One solution for Oracle in Google Cloud is to deploy it from the Marketplace, purchasing the services of a Google partner, also known as a managed service provider (MSP). However, with this option, you are actually placing your Oracle database in a co-location facility that is adjacent to GCP. This isn’t exactly deploying Oracle on Google Cloud itself, but it allows you to get higher performance storage in a colocation facility that is geographically close to the Google cloud data centers.
There is some minor latency with this architectural design, but you get all the benefits of utilizing a fully managed version of Oracle. You are able to manage and monitor your Oracle instance from the GCP console while using a third-party Google MSP to host your co-located Oracle instance.
Bare Metal Solution
Legacy applications often run on Oracle and other databases that might be difficult to migrate to the cloud. One of the many products GCP offers is Bare Metal Solution. This provides you an entire physical server in a Google Cloud region, giving you the entire flexibility and raw power of a dedicated physical machine. The underlying storage infrastructure uses NetApp NVMe storage technology to provide enterprise-grade performance and leverage its data protection capabilities.
Using Bare Metal Solution allows your applications to have low-latency and be highly resilient as well as easily connect to all native Google Cloud services. This newly added feature became available late 2018 and allowed developers to easily connect their Oracle workloads to other applications they had running on GCP. This makes migrating to GCP easier as well as reduces risk of failure by simplifying your team's infrastructure.
Another benefit to both the partner MSPs and Bare Metal Solution is that you can keep your existing Oracle license. Canceling current Oracle licenses is usually expensive. There are fees connected with ending contracts early, often 30, 40, +50% of the original contract value. With these solutions, your team can take advantage of your current license and not worry about breaking your contract or having to renegotiate your Oracle license in order to launch your new Oracle instance on GCP.
Limitations When Using a Managed Service Provider from Google Marketplace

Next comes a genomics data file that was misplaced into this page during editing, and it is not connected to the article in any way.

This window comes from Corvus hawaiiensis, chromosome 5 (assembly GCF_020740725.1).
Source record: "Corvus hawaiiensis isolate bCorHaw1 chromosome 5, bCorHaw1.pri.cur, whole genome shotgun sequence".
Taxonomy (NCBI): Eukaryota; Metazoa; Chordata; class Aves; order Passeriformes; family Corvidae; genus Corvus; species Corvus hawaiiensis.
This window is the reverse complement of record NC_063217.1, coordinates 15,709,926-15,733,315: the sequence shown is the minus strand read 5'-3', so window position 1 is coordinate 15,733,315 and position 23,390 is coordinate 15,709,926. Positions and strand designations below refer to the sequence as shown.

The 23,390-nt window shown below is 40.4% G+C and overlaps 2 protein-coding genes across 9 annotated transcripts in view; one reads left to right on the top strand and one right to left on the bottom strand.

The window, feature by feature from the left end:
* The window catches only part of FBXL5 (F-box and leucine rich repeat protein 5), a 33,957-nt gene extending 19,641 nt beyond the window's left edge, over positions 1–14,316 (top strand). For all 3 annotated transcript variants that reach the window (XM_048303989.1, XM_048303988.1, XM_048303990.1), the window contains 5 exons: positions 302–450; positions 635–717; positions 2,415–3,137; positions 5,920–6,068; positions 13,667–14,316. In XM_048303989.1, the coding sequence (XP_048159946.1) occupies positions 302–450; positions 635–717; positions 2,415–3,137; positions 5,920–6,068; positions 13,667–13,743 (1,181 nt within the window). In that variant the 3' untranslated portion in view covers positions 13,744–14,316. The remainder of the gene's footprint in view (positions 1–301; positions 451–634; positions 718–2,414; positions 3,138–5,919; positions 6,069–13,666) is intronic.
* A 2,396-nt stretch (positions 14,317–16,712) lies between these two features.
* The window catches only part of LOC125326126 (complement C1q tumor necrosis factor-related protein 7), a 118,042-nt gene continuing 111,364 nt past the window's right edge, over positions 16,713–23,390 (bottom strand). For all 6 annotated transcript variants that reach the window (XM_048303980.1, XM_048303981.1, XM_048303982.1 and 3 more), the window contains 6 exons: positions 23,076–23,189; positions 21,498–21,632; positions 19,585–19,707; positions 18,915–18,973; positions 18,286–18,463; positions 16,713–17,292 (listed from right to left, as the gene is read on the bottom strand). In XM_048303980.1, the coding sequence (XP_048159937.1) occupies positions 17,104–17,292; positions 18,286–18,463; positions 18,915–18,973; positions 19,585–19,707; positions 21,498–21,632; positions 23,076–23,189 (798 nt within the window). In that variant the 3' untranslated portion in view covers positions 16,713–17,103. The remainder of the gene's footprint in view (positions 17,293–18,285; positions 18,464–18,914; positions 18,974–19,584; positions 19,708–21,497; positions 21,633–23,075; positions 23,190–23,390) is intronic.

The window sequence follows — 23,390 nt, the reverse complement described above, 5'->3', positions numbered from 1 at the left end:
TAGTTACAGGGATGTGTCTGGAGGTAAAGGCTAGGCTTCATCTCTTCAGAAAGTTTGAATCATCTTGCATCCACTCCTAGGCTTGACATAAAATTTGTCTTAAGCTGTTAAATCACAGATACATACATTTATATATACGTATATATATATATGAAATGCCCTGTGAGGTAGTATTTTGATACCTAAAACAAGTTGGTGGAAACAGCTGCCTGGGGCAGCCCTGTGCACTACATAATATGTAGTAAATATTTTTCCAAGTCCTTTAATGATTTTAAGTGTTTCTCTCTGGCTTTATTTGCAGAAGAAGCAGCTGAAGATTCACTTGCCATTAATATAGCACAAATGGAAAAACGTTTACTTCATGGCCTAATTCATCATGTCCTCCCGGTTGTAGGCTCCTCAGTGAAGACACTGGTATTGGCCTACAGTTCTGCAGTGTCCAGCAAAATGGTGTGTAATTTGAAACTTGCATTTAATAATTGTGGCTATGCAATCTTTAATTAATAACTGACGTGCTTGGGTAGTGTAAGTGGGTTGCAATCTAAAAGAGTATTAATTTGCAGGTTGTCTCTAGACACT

For all the benefits the managed service providers and Bare Metal Solution offer, there are some limitations developers face as well.
One of the well-known limitations when it comes to deploying your Oracle instance on Google marketplace, or really any managed service, is having a limited choice on what versions you can select. This can become a major issue if you are migrating from a different version of Oracle that might not have the same syntax of SQL or features in general.
Then your team might be forced to not only migrate to the cloud, but also your code base. This can act as a major deterrent when moving to the cloud.
Lack of Control
The biggest challenge when deploying Oracle on Google as a managed service is that your developers lose control of the ability to customize and configure their Oracle instance the way they need. The managed service providers on Google marketplace provide a turn-key solution that makes it easy to deploy your Oracle instance, but that comes at the cost of not being able to have control of your third-party providers infrastructure. Your team will need to utilize whatever hardware and logging is provided by the managed services. This can limit your team's abilities to optimize your own data infrastructure.
Oracle database will continue to power much of our daily lives for the foreseeable future. Even though GCP does not provide a managed service, or a method to host an unmanaged Oracle database, it still gives users options to deploy Oracle via a range of managed services with third-party providers and through its own Bare Metal Solution.
To get more for an enterprise-level database deployment, you can gain a major advantage using NetApp Cloud Volumes ONTAP. Cloud Volumes ONTAP works as a management layer on top of your database running in a cloud or hybrid environment, supporting up to a capacity of 368TB and providing you with additional benefits, you won’t get with the above methods, including high availability, data protection, storage efficiencies, Kubernetes integration, and more.